Polymer chemistry

Polymer chemistry is the study of the synthesis, characterization and properties of polymer molecules or macromolecules, which are large molecules composed of repeating chemical subunits known as monomers.


Latest Research and Reviews

  • Research | | open

    Three-dimensional (3D) priming, which encapsulates human adipose derived stem cells into hydrogel systems, greatly reduces the amount of time required to induce an efficient retroviral transduction compared with the conventional two-dimensional (2D) method. This facilitating effect is closely related to the acceleration of cell cycle regulation (G1 arrest and G1/S transition) by 3D priming.

    • Yein Lee
    • , Yoshie Arai
    • , Jinsung Ahn
    • , Deogil Kim
    • , Seunghee Oh
    • , Donyoung Kang
    • , Hyungsuk Lee
    • , James J. Moon
    • , Bogyu Choi
    •  & Soo-Hong Lee
  • Research | | open

    Super engineering plastics that utilise bio-derived cyclic monomers rarely offer the same thermal/mechanical properties, scalability and recyclability as petrochemical derived plastics. Here the authors use a phase transfer catalyst to synthesise a transparent, recyclable and tough isosorbide-based polymer with a high molecular weight.

    • Seul-A Park
    • , Hyeonyeol Jeon
    • , Hyungjun Kim
    • , Sung-Ho Shin
    • , Seunghwan Choy
    • , Dong Soo Hwang
    • , Jun Mo Koo
    • , Jonggeon Jegal
    • , Sung Yeon Hwang
    • , Jeyoung Park
    •  & Dongyeop X. Oh
  • Research | | open

    The formation of polymer nanoparticles with a uniform size and shape, beyond spheres, is an unresolved problem. Here the authors show a living aqueous catalytic polymerization forming single crystal particles grown by a single active site and composed of a single ultra high molecular weight polyethylene chain.

    • Manuel Schnitte
    • , Anne Staiger
    • , Larissa A. Casper
    •  & Stefan Mecking
  • Reviews | | open

    Surface-grafting polymer brush (SPB) technique can be used to change the inherent physical/chemical properties of materials surface. Practical applications are paid more attention since SPB technique enables to decorate materials with diverse functions. This paper reviews the current grafting strategies to generate polymer brush layer on surface of solid materials with diverse geometric structures/sizes, and then systematically summarizes the recent research advances on application of polymer brushes-modified materials. Correspondingly, some key challenges of SPB technique with considering its real application in future are discussed. The aim to draft this paper is to tell the readers how to engineer functional materials by SPB technique.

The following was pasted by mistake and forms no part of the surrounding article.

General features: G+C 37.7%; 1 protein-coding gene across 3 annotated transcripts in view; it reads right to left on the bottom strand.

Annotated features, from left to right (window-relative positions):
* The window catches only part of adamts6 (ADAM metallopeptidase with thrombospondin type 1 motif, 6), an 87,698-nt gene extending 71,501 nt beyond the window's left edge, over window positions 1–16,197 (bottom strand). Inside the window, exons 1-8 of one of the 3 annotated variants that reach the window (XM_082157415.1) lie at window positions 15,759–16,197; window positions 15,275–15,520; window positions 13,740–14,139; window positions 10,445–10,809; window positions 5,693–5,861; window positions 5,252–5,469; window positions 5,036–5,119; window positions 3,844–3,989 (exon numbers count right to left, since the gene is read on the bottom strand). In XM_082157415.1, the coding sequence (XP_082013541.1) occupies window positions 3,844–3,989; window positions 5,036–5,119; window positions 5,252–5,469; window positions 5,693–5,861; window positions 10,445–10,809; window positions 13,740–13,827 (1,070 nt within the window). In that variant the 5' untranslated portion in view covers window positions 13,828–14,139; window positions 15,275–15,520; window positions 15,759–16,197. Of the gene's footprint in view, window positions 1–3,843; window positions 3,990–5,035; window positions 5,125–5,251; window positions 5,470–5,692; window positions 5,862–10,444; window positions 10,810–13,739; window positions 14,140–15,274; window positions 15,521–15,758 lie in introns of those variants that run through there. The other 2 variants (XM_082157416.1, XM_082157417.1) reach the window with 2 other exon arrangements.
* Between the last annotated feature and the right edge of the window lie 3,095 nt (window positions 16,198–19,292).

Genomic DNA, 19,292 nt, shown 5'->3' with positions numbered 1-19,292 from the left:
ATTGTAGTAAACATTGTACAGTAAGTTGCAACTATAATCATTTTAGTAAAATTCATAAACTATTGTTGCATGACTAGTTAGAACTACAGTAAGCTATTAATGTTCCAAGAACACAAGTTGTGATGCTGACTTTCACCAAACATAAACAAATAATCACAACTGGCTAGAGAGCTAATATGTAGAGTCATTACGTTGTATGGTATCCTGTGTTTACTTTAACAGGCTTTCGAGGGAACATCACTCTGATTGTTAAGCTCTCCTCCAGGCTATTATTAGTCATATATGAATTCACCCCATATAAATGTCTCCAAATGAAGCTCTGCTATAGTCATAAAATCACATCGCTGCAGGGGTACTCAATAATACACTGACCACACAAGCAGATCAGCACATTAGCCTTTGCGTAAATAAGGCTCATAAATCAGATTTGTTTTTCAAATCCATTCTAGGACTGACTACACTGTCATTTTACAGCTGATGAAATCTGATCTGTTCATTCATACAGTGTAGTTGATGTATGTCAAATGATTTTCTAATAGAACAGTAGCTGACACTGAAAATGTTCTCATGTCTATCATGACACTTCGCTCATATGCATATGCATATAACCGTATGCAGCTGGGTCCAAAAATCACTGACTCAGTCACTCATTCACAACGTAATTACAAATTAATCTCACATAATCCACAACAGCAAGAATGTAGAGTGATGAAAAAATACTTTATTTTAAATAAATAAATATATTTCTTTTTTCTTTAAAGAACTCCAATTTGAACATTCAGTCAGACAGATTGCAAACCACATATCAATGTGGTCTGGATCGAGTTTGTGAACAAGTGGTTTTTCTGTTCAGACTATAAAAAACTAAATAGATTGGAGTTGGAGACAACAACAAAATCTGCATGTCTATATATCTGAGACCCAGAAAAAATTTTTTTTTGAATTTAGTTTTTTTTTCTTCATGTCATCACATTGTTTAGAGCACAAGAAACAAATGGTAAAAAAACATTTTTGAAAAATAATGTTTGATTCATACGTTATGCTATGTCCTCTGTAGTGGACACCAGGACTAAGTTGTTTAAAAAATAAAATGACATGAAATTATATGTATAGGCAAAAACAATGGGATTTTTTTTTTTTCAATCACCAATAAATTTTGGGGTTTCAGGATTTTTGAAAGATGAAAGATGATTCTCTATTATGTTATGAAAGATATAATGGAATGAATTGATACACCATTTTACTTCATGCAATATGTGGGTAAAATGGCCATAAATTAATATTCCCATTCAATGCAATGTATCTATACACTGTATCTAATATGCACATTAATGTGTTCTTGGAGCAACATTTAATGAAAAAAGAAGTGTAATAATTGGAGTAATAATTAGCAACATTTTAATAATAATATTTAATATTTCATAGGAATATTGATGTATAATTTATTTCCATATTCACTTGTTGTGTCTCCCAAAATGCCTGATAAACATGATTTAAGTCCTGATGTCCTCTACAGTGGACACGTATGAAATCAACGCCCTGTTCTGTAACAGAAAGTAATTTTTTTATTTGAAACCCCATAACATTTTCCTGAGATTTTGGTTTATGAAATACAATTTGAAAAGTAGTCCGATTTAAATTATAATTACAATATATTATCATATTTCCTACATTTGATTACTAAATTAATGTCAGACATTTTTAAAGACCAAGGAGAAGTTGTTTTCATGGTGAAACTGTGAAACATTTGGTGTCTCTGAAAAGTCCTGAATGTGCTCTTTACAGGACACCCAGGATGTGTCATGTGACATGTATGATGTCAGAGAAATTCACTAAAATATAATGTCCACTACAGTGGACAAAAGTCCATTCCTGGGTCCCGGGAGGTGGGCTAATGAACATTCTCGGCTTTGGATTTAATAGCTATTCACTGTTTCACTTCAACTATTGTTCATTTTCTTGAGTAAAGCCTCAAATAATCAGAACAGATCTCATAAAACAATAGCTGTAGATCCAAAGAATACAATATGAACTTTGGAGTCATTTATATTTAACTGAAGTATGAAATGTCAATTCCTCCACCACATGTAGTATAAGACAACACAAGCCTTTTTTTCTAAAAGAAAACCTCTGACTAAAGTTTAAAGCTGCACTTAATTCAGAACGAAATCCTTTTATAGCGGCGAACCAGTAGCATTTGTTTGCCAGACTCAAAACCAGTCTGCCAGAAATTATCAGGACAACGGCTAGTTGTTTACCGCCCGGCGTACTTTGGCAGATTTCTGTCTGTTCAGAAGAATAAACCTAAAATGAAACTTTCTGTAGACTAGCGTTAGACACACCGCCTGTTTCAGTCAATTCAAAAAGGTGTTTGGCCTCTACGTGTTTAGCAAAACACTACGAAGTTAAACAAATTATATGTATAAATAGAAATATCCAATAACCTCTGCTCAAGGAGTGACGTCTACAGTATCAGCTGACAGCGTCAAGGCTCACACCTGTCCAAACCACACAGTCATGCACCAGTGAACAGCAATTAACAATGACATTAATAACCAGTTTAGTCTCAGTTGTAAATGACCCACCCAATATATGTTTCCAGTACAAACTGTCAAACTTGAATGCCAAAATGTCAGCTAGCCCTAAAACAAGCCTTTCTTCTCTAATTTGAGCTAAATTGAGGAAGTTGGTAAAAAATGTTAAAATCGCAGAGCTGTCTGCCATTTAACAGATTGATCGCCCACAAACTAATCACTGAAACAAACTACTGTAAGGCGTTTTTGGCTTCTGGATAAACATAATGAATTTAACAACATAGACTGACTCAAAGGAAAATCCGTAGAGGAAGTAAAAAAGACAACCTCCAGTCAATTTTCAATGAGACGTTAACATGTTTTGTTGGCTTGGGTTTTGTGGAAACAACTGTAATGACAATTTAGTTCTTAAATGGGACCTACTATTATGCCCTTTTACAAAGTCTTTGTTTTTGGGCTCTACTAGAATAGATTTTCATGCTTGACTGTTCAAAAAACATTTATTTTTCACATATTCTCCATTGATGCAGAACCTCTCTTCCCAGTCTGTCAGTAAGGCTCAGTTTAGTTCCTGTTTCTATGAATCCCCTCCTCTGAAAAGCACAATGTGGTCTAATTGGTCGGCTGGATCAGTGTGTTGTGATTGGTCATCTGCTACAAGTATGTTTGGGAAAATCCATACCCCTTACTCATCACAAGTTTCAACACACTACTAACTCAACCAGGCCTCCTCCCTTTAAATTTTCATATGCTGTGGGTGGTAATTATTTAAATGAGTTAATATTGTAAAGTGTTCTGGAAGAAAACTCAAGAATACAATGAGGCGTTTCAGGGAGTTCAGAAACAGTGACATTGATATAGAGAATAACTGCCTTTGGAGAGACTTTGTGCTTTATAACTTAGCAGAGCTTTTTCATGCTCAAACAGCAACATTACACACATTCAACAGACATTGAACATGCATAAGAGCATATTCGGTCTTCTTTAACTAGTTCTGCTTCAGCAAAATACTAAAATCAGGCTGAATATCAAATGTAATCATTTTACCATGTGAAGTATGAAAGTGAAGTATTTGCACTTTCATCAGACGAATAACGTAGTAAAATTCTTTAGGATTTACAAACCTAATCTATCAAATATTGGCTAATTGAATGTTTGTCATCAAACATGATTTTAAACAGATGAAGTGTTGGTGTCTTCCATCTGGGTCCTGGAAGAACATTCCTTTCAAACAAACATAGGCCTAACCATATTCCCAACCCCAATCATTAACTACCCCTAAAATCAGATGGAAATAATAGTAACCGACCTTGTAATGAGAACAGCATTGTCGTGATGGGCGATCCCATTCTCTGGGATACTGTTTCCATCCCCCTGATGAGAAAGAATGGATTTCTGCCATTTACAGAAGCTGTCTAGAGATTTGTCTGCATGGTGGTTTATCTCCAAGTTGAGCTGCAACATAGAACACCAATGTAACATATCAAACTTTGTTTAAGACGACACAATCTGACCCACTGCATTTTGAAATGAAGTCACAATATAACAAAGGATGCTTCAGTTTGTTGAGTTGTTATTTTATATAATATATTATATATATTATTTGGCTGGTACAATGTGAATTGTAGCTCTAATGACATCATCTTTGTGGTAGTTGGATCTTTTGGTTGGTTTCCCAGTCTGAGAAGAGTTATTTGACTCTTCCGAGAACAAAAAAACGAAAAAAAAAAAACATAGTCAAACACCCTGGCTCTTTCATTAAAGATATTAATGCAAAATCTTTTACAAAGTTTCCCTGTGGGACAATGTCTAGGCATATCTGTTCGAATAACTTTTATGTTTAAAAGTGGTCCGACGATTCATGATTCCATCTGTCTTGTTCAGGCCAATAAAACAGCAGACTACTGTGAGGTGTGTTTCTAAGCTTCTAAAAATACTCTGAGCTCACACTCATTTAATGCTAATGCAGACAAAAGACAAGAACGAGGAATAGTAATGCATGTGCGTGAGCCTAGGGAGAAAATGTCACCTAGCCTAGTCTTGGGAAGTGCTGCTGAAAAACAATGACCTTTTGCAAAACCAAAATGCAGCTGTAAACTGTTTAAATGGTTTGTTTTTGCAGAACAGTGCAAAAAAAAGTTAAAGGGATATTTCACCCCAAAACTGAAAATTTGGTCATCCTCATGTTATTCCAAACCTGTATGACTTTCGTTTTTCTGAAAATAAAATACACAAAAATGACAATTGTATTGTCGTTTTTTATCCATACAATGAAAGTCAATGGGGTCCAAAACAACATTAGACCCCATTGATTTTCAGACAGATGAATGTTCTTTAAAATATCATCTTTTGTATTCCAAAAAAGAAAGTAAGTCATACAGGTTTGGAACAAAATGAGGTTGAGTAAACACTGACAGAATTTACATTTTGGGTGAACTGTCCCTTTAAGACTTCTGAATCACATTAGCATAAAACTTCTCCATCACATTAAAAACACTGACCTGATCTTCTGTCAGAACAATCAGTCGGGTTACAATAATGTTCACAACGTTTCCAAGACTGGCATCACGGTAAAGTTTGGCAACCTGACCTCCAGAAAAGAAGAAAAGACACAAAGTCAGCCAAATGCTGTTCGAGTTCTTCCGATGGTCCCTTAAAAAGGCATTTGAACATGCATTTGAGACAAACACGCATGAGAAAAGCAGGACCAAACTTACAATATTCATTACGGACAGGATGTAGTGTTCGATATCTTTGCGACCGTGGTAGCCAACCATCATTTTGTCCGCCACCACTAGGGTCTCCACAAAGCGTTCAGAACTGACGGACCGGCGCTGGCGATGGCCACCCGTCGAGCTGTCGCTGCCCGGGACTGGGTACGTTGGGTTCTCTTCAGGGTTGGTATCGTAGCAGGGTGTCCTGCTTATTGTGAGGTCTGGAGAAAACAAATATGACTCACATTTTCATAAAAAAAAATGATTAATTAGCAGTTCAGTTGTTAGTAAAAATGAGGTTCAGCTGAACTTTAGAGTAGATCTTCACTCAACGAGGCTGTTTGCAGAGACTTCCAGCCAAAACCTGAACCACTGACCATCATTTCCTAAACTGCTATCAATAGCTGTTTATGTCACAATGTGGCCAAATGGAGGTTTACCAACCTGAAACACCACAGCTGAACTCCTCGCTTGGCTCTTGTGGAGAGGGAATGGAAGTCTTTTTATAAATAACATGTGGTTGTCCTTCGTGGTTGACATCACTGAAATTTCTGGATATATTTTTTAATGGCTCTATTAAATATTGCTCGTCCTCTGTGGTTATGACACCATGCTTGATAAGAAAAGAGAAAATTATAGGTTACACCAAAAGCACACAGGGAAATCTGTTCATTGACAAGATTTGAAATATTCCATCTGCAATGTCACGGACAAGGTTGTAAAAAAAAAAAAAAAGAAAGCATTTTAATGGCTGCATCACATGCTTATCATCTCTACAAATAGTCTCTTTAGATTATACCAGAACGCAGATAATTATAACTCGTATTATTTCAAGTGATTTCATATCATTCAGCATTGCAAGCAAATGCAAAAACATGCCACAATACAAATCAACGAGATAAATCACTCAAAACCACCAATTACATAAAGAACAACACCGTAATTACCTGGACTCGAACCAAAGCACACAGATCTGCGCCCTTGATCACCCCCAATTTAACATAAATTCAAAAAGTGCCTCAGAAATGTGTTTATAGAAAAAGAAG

• Shuanhong Ma
    • , Xiaoqin Zhang
    • , Bo Yu
    •  & Feng Zhou
  • Research | | open

    DNA is a biological building block which has drawn much attention as a structural material for a range of applications. Here, the authors report that DNA structures can be templated using shear-induced flow and microposts for controllable DNA patterning.

    • Yun Jeong Cha
    • , Soon Mo Park
    • , Ra You
    • , Hyoungsoo Kim
    •  & Dong Ki Yoon
  • Research |

    We demonstrated the synthesis of fluorescent network polymers through Knoevenagel polycondensation of an (tris(p-formylphenyl)amine) with a phenylenediacetonitrile. The structure based on the electron-donor triphenylamine and electron-acceptor cyano-substituted phenylene-vinylene showed a highly efficient solid-state fluorescence. The model molecule showed a well-defined solvatofluorochromism. Surprisingly, the network polymer linked with para-phenylene-vinylene was only responsive to the solvents with a low dielectric constant and nitrobenzene. The network polymer linked with meta-phenylene-vinylene was responsive to the aromatic solvents only. The characteristic chemoselectivity was observed by the geometric effect of the network structure.

    • Shotaro Hayashi
    • , Shin-ichi Yamamoto
    • , Koji Nishi
    • , Atsushi Asano
    •  & Toshio Koizumi

News and Comment

  • News and Views |

    The longstanding ‘polyelectrolyte theory of the gene’ proposes that a multiply charged backbone is the universal signature of all genetic polymer systems that support life. Now, the first tenable challenge to this theory has been mounted, through the successful engineering of enzymes which can synthesize and reverse-transcribe from an artificial, uncharged nucleic acid analogue.

    • Asha Brown
    •  & Tom Brown
    Nature Chemistry 11, 501-503
  • Comments and Opinion | | open

    Diluting a base element with small amounts of another has served as the basis for developing alloys for thousands of years since the advent of bronze. Today, a fundamentally new idea where alloys have no single dominant element is giving new traction to materials discovery.

    • D. B. Miracle
  • News and Views |

    The mechanics of many materials can be modelled by a network of balls connected by springs. A bottom-up approach based on differential geometry now captures changes in mechanics upon network growth or merger, going beyond the linear deformation regime.

    • A. Souslov
    •  & V. Vitelli